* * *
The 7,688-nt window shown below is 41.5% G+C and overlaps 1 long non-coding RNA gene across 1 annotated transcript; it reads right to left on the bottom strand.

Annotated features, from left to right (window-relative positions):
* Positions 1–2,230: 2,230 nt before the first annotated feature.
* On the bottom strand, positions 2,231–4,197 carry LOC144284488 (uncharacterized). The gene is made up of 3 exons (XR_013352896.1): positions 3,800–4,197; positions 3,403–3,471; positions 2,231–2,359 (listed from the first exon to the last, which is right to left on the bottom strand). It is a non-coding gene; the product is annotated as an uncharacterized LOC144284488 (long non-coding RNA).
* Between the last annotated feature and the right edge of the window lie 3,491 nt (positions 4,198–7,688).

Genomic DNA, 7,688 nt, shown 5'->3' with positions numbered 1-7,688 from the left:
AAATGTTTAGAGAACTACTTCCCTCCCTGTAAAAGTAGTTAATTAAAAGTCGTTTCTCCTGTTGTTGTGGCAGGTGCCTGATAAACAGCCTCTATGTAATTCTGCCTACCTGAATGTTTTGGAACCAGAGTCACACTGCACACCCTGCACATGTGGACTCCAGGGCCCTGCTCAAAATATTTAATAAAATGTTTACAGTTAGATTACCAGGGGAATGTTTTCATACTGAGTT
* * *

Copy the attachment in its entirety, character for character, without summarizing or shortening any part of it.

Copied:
The 7,688-nt window shown below is 41.5% G+C and overlaps 1 long non-coding RNA gene across 1 annotated transcript; it reads right to left on the bottom strand.

Annotated features, from left to right (window-relative positions):
* Positions 1–2,230: 2,230 nt before the first annotated feature.
* On the bottom strand, positions 2,231–4,197 carry LOC144284488 (uncharacterized). The gene is made up of 3 exons (XR_013352896.1): positions 3,800–4,197; positions 3,403–3,471; positions 2,231–2,359 (listed from the first exon to the last, which is right to left on the bottom strand). It is a non-coding gene; the product is annotated as an uncharacterized LOC144284488 (long non-coding RNA).
* Between the last annotated feature and the right edge of the window lie 3,491 nt (positions 4,198–7,688).

Genomic DNA, 7,688 nt, shown 5'->3' with positions numbered 1-7,688 from the left:
AAATGTTTAGAGAACTACTTCCCTCCCTGTAAAAGTAGTTAATTAAAAGTCGTTTCTCCTGTTGTTGTGGCAGGTGCCTGATAAACAGCCTCTATGTAATTCTGCCTACCTGAATGTTTTGGAACCAGAGTCACACTGCACACCCTGCACATGTGGACTCCAGGGCCCTGCTCAAAATATTTAATAAAATGTTTACAGTTAGATTACCAGGGGAATGTTTTCATACTGAGTT